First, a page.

SEARCH HOME Math Central Quandaries & Queries  Question from Dave: How many gallons are left in a 36x60 in. barrel (laying on its side) and has 16 in. of gasoline left. I have attached a diagram. Dave, The volume of a cylinder is V = π r2 h where π is approximately 3.14159, r is the radius of the circular end and h is the height if the cylinder is standing on end. For your barrel r = 36/2 = 18 inches and h = 60 inches. Thus the volume is V = 61072.56 cubic inches. There are 231 cubic inches in a US gallon so the volume is V = 61072.56/231 = 264.4 gallons.

The expression for the volume of fuel remaining in the tank is given in a response to a previous question. I have copied it below .

Here d is the depth of the fuel. Since your measurements are in inches this expression will give the volume in cubic inches. To use this expression you must have your calculator set to calculate cos-1 in radians not degrees.

You have d = 16 inches so the expression yields 26225.18 cubic inches which is 26225.18/231 = 113.5 gallons. Hence the space remaining in the barrel in gallons is 264.4 - 113.5 which rounds to 151 gallons.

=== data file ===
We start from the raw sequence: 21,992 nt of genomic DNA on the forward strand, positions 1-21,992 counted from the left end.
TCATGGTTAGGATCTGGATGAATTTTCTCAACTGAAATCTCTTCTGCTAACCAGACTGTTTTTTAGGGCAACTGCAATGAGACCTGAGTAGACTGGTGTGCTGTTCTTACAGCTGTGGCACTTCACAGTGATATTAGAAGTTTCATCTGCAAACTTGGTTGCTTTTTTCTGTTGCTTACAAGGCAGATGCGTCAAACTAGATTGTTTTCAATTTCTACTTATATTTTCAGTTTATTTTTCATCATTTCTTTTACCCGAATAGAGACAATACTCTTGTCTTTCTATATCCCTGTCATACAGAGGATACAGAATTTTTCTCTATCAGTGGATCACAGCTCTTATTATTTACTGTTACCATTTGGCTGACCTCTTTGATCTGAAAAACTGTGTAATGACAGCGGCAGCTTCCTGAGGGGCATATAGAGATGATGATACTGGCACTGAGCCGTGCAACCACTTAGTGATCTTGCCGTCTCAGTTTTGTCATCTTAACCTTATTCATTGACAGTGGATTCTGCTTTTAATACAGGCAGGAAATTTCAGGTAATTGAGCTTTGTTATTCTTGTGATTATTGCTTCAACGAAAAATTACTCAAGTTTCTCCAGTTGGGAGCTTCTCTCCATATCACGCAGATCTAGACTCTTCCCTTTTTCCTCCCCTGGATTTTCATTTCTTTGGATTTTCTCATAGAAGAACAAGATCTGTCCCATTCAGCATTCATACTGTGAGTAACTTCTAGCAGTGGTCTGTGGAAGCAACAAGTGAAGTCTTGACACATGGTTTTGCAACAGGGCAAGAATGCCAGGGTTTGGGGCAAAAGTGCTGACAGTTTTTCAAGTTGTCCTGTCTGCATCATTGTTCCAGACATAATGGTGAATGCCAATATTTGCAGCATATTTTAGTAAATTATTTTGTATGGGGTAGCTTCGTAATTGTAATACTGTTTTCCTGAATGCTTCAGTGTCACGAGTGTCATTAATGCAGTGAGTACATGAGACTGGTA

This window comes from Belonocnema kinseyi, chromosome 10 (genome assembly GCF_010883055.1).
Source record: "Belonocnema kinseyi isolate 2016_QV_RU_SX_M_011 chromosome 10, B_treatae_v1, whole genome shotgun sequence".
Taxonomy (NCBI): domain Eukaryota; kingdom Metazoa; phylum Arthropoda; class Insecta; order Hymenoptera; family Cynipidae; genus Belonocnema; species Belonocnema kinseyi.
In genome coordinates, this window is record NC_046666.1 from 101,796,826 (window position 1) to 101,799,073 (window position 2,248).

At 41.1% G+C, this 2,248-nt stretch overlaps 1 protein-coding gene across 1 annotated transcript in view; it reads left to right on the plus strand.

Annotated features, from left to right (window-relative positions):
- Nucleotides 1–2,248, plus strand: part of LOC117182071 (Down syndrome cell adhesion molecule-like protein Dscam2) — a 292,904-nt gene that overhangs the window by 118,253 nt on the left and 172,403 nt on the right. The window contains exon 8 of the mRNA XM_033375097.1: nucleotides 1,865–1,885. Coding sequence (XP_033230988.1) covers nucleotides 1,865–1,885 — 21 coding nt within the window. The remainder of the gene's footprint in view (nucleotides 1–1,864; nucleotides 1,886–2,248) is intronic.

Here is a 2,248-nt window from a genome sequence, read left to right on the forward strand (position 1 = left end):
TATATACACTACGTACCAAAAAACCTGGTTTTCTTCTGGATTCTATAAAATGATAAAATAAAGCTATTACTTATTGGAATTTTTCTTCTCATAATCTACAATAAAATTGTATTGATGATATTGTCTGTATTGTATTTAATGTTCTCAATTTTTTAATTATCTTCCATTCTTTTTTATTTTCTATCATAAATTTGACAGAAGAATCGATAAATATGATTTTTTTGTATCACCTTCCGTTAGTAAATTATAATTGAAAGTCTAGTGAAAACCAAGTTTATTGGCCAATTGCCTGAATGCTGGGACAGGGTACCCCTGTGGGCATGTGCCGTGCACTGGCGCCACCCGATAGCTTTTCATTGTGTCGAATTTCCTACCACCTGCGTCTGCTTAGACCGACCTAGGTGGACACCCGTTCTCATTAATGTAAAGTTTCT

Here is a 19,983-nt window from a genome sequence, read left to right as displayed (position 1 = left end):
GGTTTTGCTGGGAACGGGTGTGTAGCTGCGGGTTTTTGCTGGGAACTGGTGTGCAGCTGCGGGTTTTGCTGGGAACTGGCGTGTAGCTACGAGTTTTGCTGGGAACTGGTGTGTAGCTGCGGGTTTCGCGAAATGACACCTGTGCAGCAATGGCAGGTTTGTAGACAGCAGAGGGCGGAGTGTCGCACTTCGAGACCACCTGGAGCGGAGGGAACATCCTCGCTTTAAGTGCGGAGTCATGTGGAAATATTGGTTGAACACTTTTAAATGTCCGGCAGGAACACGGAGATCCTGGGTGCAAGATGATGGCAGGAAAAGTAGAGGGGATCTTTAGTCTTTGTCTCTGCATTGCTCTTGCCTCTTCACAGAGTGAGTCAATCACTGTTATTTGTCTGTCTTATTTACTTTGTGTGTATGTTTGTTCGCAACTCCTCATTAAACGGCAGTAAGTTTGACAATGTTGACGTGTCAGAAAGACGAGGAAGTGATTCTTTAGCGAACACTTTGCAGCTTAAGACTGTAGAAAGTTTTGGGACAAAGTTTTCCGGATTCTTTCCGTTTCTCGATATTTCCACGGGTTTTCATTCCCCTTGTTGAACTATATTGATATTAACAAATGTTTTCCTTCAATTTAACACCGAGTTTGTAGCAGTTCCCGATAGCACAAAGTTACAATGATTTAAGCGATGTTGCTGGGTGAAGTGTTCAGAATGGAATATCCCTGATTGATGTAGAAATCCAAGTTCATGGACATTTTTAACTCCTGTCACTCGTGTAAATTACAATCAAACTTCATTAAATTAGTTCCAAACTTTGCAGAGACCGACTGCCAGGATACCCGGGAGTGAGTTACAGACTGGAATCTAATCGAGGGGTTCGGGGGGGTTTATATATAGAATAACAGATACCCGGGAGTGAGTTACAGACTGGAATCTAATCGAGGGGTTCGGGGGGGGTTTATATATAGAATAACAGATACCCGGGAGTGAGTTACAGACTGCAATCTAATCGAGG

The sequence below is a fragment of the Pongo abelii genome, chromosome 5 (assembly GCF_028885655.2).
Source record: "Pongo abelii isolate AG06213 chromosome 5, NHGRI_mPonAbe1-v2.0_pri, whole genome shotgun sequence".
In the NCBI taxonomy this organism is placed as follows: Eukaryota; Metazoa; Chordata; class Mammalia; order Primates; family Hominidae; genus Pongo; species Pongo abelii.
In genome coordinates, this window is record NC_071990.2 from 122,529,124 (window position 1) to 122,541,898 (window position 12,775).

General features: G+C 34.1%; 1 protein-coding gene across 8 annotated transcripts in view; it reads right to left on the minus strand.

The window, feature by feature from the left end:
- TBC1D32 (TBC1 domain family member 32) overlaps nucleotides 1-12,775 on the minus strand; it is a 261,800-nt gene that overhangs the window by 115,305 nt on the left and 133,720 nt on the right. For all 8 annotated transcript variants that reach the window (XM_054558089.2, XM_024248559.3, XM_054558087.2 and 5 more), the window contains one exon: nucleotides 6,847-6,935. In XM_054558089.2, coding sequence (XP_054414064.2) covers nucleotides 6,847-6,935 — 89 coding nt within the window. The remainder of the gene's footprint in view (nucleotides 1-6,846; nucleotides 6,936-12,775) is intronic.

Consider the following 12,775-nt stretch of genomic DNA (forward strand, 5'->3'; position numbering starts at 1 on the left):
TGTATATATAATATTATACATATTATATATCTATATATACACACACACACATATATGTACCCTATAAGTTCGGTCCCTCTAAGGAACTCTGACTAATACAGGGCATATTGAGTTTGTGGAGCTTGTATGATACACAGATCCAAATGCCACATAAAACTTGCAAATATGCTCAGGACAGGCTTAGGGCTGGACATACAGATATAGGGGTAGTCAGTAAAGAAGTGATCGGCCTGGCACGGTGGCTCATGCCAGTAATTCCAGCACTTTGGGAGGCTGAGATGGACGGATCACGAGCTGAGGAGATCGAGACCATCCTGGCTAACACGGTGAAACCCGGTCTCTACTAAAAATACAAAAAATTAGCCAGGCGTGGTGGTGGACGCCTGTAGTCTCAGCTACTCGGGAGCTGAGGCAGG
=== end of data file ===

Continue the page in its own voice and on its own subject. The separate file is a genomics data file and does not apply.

Harley

In December of 2013 Dennis Warwick from West Carolina Water Treatment sent us an Excel spreadsheet that implements the formula above. Dennis has agreed to allow Math Central users to download and use his spreadsheet. The default units are inches and gallons but if you click on "in" or "gal" you will be presented with a pull down menu of other options.

Thanks Dennis,

Harley

In Jauary 2014 Jonathan sent the following question.

Question from Jonathan:

I have found a partial answer to my question here on this page but I have two barrels on there side connected together with a hose at the bottom (lowest point).

How would the formula be altered to reflect this?
My situation is an oil storage rack with 2 drums linked that we need to inventory.

Thanks so much for your help

Hi Jonathan,

I drew a sketch of what I think you are describing. If I am correct then the level of oil is the same in the two tanks. You can use that level and the dimensions of the tanks with Denis' spreadsheet to find the amount of oil in each tank. Harley     Math Central is supported by the University of Regina and The Pacific Institute for the Mathematical Sciences.